- Central Banks and Gold: How Tokyo, London, and New York Shaped the Modern World by Simon James Bytheway and Mark Metzler
Since the beginning of the twenty-first century, Japan has constantly been in the spotlight of economic and financial historians. This may have to do with the particular relevance of Japan's financial travails in recent history. As is well known, the bursting of the country's proverbial bubble economy heralded a "lost decade" (some would argue two lost decades). In hindsight, it turned out to be a highly delineated experience of the predicament that struck most of the developed world in the aftermath of the crisis of 2007–8. Not only was "quantitative easing," the preferred medicine for stress relief practiced by central bankers, remarkably similar to Japan's postbubble strategy, but, as Japan's policymakers had learned earlier, Western economies have responded very slowly, if at all, to their medicine. According to some, maintaining adequate aggregate demand is a worldwide problem and will persist for some time. Scholars such as Lawrence Summers and Robert Gordon refer to this phenomenon as "secular stagnation" (as opposed to a cyclical, or short-term, stagnation). Very low, and even negative, interest rates may be around for a long time, and this without causing out-of-control [End Page 492] inflation—an assumption that not only upsets long-established economic theory but, eventually, may also invalidate a host of conceptual instruments guiding central bankers when trying to understand and forecast inflation.1
The significance of Japan's early encounter with protracted economic stagnation has not been lost on Simon Bytheway and Mark Metzler, but they also identify a pattern. As they emphatically note in the introduction to Central Banks and Gold, Japanese markets have been the de facto leading indicator for economic turbulence in the history of modern finance capitalism. This has held true for the largely Great Britain–led gold standard period before 1914, the turbulent interwar years, and the postwar, (obviously) U.S.-led dollar standard period. In their own words: "Every truly major international crisis of the era—1907, 1920, 1929—appeared first in Tokyo, having an onset some three to six months earlier than in New York and London."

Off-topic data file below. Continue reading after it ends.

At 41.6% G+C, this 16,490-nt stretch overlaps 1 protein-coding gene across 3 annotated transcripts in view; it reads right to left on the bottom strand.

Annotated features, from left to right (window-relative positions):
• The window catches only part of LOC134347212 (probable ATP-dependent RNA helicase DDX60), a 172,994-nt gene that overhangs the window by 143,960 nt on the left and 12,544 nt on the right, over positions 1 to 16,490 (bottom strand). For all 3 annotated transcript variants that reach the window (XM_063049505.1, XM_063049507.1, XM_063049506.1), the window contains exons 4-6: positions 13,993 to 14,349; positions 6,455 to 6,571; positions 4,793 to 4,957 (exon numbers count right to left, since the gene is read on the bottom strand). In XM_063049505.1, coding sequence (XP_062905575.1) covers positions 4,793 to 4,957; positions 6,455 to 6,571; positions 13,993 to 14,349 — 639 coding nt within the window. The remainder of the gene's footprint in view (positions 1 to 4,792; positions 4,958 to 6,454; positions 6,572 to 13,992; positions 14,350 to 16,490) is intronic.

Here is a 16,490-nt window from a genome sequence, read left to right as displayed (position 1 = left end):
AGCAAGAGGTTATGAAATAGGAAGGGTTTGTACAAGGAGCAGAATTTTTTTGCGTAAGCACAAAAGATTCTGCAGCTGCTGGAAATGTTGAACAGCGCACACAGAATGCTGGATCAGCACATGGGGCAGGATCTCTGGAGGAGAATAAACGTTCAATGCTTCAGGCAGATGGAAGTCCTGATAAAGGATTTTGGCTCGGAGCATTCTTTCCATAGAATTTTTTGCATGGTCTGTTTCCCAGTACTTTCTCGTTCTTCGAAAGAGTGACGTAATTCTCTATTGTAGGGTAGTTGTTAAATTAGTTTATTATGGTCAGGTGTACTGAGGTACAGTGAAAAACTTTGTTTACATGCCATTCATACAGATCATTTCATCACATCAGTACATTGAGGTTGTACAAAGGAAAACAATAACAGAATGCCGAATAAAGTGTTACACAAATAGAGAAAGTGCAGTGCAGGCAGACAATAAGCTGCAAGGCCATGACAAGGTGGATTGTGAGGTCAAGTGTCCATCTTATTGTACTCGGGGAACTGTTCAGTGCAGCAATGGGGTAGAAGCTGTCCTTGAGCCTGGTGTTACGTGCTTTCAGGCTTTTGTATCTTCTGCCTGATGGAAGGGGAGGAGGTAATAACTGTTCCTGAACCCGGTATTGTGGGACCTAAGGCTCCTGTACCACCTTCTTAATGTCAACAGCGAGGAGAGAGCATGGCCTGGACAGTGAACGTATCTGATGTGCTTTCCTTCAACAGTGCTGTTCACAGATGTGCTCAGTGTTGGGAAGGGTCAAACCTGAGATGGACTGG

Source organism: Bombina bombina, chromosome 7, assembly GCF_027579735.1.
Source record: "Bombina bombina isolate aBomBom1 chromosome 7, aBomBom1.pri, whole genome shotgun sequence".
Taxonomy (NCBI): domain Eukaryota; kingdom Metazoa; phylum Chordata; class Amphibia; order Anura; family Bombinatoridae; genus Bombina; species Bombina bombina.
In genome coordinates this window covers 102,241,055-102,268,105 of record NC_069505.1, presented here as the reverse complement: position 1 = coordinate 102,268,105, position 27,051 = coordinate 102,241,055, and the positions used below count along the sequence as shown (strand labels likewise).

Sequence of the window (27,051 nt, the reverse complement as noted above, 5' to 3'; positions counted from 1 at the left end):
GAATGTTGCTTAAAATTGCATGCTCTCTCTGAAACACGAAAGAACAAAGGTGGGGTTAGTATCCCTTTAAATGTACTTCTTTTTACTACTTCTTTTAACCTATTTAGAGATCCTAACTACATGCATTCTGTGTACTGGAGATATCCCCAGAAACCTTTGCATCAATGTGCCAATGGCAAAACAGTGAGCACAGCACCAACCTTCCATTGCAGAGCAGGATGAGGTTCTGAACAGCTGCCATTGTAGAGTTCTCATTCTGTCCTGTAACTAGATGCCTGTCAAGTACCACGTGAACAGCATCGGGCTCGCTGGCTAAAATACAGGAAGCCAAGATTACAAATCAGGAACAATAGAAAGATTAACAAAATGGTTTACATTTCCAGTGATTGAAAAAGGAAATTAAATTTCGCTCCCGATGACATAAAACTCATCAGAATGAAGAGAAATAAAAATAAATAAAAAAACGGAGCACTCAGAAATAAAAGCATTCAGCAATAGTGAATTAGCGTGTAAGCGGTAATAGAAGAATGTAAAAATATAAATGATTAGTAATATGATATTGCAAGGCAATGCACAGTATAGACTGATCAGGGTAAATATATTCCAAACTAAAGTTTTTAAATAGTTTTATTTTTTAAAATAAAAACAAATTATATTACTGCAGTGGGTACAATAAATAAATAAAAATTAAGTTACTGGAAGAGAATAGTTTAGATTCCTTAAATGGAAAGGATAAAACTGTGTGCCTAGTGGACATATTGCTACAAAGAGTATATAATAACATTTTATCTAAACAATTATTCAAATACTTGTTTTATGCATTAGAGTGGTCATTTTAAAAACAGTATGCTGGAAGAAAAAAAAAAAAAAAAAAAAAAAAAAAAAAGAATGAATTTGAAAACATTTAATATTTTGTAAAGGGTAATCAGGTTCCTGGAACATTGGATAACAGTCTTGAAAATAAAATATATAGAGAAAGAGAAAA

This book can legitimately be read as an attempt to dissect and unravel the networks and protocols behind Japan's particular position. On the one hand, Japan is located at the periphery of the world's monetary geography, as the country's frequent exclusion from the London-New York axis makes abundantly clear. On the other hand, it has turned out to be at the very center of a host of policy debates and developing crises. If anything, Bytheway and Metzler's meticulously researched argument takes aim at this paradox. Key to explaining the latter, they argue, is the persistently secretive nature of tightly knit networks of central bankers that existed from the late nineteenth century onward and that must be held accountable for many systemic events in the world economic order throughout the twentieth century (and into the twenty-first century). Their story is at once a very personal one, for instance, highlighting the oddities of these powerful men and their often withdrawn lives. At the same time, the authors attempt to describe these networks as a profoundly structural element in central bank policymaking. In their view, personal relationships functioned as powerful tools for mobilizing power and commitment to self-proclaimed policy expertise and for defining the latter as unpolluted by political preference.
The book starts by showing how Tokyo-London cooperation started long before World War I, in the aftermath of the Sino-Japanese War, something that may still be surprising to some readers. The roots of cooperation are found in the setting up of Japan's gold standard, particularly in the way Japan was to receive the Chinese war indemnity (1895). In a contentious move, the indemnity was kept in a non-interest-bearing account at the Bank [End...